directed by John Sturges
So there I was, an unworldly teenager incarcerated at a prep school in the mid-50s, surrounded by a cluster of sophisticated, condescending, rich teenagers, wise in many subtle ways, as only adolescent insiders can be. I was the consummate outsider with some pride and much fear in my status. I was also without a strong male figure in my life. My father had died in 1945, when he was 44 and I was seven. Whether I knew it or not, from then on I was looking for masculine strength from any promising source.
On a Saturday night in 1955, I found "Bad Day at Black Rock."
In that movie, it is just two months since the war ended. And stepping off the Southern Pacific Streamliner --- which is making its first stop at the fictional town of Black Rock, California in four years ---- is Spencer Tracy. He has fit himself precisely into the role of John J. Macreedy, a one-armed veteran of World War II who has taken on one final errand before retreating from the world into parts unknown.
It rapidly becomes clear that Macreedy, though burdened by the recent savagery of the war and by a profound injury, is still a man of strength and honor. And he carries these virtues with lightness and grace. He is an admirable man, and I was hooked.
Sure, it is only a movie, but the director, John Sturges, and the actors ---Tracy, Robert Ryan, Dean Jagger, Walter Brennan, Lee Marvin and Ernest Borgnine --- make it seem real. Shot in the town of Lone Pine, California, the movie encloses the characters in a sun-fried dead end: an unforgiving desert framed by oppressively beautiful mountains. And to tighten the sense of isolation, the action of the film takes place in 24 hours.
John J. Macreedy is looking for a Japanese farmer, Komoko, alleged to be living just outside Black Rock in an even more off-the-map area called Adobe Flat. But some Black Rock denizens have ample reason for actively discouraging Macreedy's search and others, as one character says, are "consumed by apathy," a less hostile but still effective mode of self-protection.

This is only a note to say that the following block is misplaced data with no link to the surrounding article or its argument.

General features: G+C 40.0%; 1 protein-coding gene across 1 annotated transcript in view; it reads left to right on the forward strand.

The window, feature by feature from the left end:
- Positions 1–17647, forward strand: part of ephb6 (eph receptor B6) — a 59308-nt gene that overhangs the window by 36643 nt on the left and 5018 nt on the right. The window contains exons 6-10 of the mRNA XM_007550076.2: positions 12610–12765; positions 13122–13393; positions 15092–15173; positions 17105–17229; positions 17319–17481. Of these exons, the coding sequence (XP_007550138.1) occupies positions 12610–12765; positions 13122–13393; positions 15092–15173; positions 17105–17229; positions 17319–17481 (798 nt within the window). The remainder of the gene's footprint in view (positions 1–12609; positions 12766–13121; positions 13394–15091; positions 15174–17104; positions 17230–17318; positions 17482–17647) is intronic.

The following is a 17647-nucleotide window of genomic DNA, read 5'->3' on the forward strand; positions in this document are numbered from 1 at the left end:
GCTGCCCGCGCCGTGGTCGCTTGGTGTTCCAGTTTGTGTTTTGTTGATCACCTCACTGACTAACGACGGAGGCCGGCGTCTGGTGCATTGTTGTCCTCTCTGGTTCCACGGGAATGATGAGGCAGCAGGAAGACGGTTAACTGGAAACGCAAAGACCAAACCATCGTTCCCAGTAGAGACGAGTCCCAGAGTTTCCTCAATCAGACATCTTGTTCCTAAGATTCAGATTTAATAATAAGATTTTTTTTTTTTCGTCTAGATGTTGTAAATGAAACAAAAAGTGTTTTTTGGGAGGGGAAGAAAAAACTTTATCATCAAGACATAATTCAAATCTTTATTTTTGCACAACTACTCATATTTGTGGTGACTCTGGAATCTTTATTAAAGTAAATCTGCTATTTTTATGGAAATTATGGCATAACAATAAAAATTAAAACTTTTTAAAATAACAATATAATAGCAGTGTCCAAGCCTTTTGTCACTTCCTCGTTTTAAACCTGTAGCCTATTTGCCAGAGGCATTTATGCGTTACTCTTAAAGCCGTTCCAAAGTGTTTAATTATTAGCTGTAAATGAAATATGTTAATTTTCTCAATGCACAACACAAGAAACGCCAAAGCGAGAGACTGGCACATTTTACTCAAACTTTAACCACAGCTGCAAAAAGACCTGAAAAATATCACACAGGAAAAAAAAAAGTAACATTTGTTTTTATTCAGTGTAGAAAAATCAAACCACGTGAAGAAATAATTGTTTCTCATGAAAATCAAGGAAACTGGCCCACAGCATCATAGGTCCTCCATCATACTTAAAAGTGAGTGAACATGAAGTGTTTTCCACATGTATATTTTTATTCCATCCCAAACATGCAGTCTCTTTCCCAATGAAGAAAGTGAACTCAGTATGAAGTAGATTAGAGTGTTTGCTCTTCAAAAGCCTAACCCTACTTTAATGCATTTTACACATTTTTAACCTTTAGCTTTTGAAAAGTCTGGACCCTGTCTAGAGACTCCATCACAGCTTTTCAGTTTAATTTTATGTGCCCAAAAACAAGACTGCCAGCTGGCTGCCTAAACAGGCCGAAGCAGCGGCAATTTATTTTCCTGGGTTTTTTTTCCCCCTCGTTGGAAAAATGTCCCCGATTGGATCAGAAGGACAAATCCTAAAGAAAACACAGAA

In this hotbed of xenophobic suspicion, Macreedy encounters Coley Trimble (Borgnine, at his pugnacious and jowly best) and Hector David (Marvin, at his slouchy and malevolent best), who are the aggressively thuggish minions of Reno Smith (Ryan), the town despot and slick ringleader of a disgraceful coverup. The potent punch of the movie is partly due to the brisk rumble and strut generated by these characters against the resilience of Macreedy. It is something to behold.
"Bad Day at Black Rock" provides the pleasures that are sadly missing from most movies now. One gets taut, witty, and earthy dialogue, free of obscenity, and all the more powerful for it. And the soliloquies burst forth with a kind of stylized profundity. Here is the town's veterinarian and mortician, Doc Velie (Brennan), in full spate, describing what happens to many would-be westerners who arrive in Black Rock, driven by greed's delusions:
"First, I sell 'em a piece of land. Do you think they farm it? They do not. They dig for gold. They rip off the topsoil of ten winding hills, then sprint in here all fog-heaved with excitement, lugging nuggets --- big, bright, and shiny. Is it gold? It is not. Do they quit? They do not. Then they decide to farm, farm in a country so dry that you have to prime a man before he can spit. Before you can say 'Fat Sam,' they're stalled, stranded, and
starving. They become weevil-brained and butt-sprung. So...I bury 'em. But why bore you with my triumphs?"
"Deadwood," eat your affectedly raunchy heart out!
"Bad Day at Black Rock" is a 50-year-old, 81-minute, authentic gem that shines brightly amid today's cinematic cubic zirconia. Even André Previn's thrilling musical score knows when to soar and when to be quiet.
When released in 1955, the movie achieved a respectable box office success and earned three Academy Award nominations. Among them was Spencer Tracy's nomination for Best Actor. Ironically enough, he lost to his co-star Ernest Borgnine, who won for his sensitive portrayal of a momma's boy bachelor in "Marty," the movie he made soon after "Bad Day at Black Rock." From then on, Borgnine seldom played bad guys again.
As for John Sturges, he would become the master of directing movies with embattled male characters in austere and forbidding settings, including "Gunfight at the O.K. Corral" in 1957 and "The Great Escape" in 1963. Nor did Sturges and his producer, Dore Schary, shy away from controversy ---in "Bad Day at Black Rock," they implicitly condemned the U.S. internment camps for Japanese in World War II and the lingering anti-Asian racism. Yet "Bad Day at Black Rock" is mercifully free of big-theme preachiness.
"Bad Day at Black Rock" has just been released on DVD, with its brooding yet bright color intact in a widescreen version that does far more justice to the cinematography of William C. Mellor.
I am thrilled to re-embrace a soul-lifting teenage memory.
--- by Edwin F. Stevens, Guest Butler
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